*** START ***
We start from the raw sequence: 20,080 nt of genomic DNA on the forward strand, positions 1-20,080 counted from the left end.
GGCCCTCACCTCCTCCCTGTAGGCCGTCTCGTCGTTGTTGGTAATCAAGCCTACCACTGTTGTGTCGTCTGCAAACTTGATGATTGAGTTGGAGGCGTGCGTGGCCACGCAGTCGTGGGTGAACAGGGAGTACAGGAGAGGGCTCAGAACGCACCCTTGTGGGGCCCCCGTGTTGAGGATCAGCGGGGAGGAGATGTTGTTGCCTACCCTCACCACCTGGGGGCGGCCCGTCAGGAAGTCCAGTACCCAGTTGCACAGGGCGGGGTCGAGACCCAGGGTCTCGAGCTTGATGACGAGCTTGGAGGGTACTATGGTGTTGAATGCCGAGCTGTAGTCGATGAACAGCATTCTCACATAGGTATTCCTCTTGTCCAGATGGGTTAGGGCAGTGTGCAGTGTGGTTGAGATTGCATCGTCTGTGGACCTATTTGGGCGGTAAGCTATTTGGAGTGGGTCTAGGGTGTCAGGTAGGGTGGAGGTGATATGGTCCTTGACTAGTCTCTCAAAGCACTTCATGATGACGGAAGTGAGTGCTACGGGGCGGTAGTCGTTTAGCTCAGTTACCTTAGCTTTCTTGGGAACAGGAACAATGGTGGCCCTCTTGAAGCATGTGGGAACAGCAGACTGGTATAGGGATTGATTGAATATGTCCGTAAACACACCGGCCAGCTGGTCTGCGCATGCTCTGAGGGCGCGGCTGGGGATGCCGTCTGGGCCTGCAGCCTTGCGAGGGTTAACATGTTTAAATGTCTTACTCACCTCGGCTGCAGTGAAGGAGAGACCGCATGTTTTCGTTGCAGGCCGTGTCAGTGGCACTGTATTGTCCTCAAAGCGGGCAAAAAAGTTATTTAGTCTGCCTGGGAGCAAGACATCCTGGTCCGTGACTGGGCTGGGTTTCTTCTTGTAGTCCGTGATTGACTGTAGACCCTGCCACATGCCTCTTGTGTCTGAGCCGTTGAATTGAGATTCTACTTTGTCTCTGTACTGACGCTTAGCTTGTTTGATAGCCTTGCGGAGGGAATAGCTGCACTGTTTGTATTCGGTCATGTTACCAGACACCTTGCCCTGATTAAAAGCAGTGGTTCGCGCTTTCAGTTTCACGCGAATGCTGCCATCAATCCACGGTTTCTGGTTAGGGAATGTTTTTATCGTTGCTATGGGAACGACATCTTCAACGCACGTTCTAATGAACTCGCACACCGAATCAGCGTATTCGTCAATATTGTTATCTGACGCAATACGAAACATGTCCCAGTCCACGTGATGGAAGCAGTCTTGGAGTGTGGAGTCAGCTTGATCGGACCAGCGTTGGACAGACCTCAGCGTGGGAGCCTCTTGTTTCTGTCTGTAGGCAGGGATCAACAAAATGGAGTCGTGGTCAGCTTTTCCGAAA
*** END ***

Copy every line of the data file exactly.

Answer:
We start from the raw sequence: 20,080 nt of genomic DNA on the forward strand, positions 1-20,080 counted from the left end.
GGCCCTCACCTCCTCCCTGTAGGCCGTCTCGTCGTTGTTGGTAATCAAGCCTACCACTGTTGTGTCGTCTGCAAACTTGATGATTGAGTTGGAGGCGTGCGTGGCCACGCAGTCGTGGGTGAACAGGGAGTACAGGAGAGGGCTCAGAACGCACCCTTGTGGGGCCCCCGTGTTGAGGATCAGCGGGGAGGAGATGTTGTTGCCTACCCTCACCACCTGGGGGCGGCCCGTCAGGAAGTCCAGTACCCAGTTGCACAGGGCGGGGTCGAGACCCAGGGTCTCGAGCTTGATGACGAGCTTGGAGGGTACTATGGTGTTGAATGCCGAGCTGTAGTCGATGAACAGCATTCTCACATAGGTATTCCTCTTGTCCAGATGGGTTAGGGCAGTGTGCAGTGTGGTTGAGATTGCATCGTCTGTGGACCTATTTGGGCGGTAAGCTATTTGGAGTGGGTCTAGGGTGTCAGGTAGGGTGGAGGTGATATGGTCCTTGACTAGTCTCTCAAAGCACTTCATGATGACGGAAGTGAGTGCTACGGGGCGGTAGTCGTTTAGCTCAGTTACCTTAGCTTTCTTGGGAACAGGAACAATGGTGGCCCTCTTGAAGCATGTGGGAACAGCAGACTGGTATAGGGATTGATTGAATATGTCCGTAAACACACCGGCCAGCTGGTCTGCGCATGCTCTGAGGGCGCGGCTGGGGATGCCGTCTGGGCCTGCAGCCTTGCGAGGGTTAACATGTTTAAATGTCTTACTCACCTCGGCTGCAGTGAAGGAGAGACCGCATGTTTTCGTTGCAGGCCGTGTCAGTGGCACTGTATTGTCCTCAAAGCGGGCAAAAAAGTTATTTAGTCTGCCTGGGAGCAAGACATCCTGGTCCGTGACTGGGCTGGGTTTCTTCTTGTAGTCCGTGATTGACTGTAGACCCTGCCACATGCCTCTTGTGTCTGAGCCGTTGAATTGAGATTCTACTTTGTCTCTGTACTGACGCTTAGCTTGTTTGATAGCCTTGCGGAGGGAATAGCTGCACTGTTTGTATTCGGTCATGTTACCAGACACCTTGCCCTGATTAAAAGCAGTGGTTCGCGCTTTCAGTTTCACGCGAATGCTGCCATCAATCCACGGTTTCTGGTTAGGGAATGTTTTTATCGTTGCTATGGGAACGACATCTTCAACGCACGTTCTAATGAACTCGCACACCGAATCAGCGTATTCGTCAATATTGTTATCTGACGCAATACGAAACATGTCCCAGTCCACGTGATGGAAGCAGTCTTGGAGTGTGGAGTCAGCTTGATCGGACCAGCGTTGGACAGACCTCAGCGTGGGAGCCTCTTGTTTCTGTCTGTAGGCAGGGATCAACAAAATGGAGTCGTGGTCAGCTTTTCCGAAA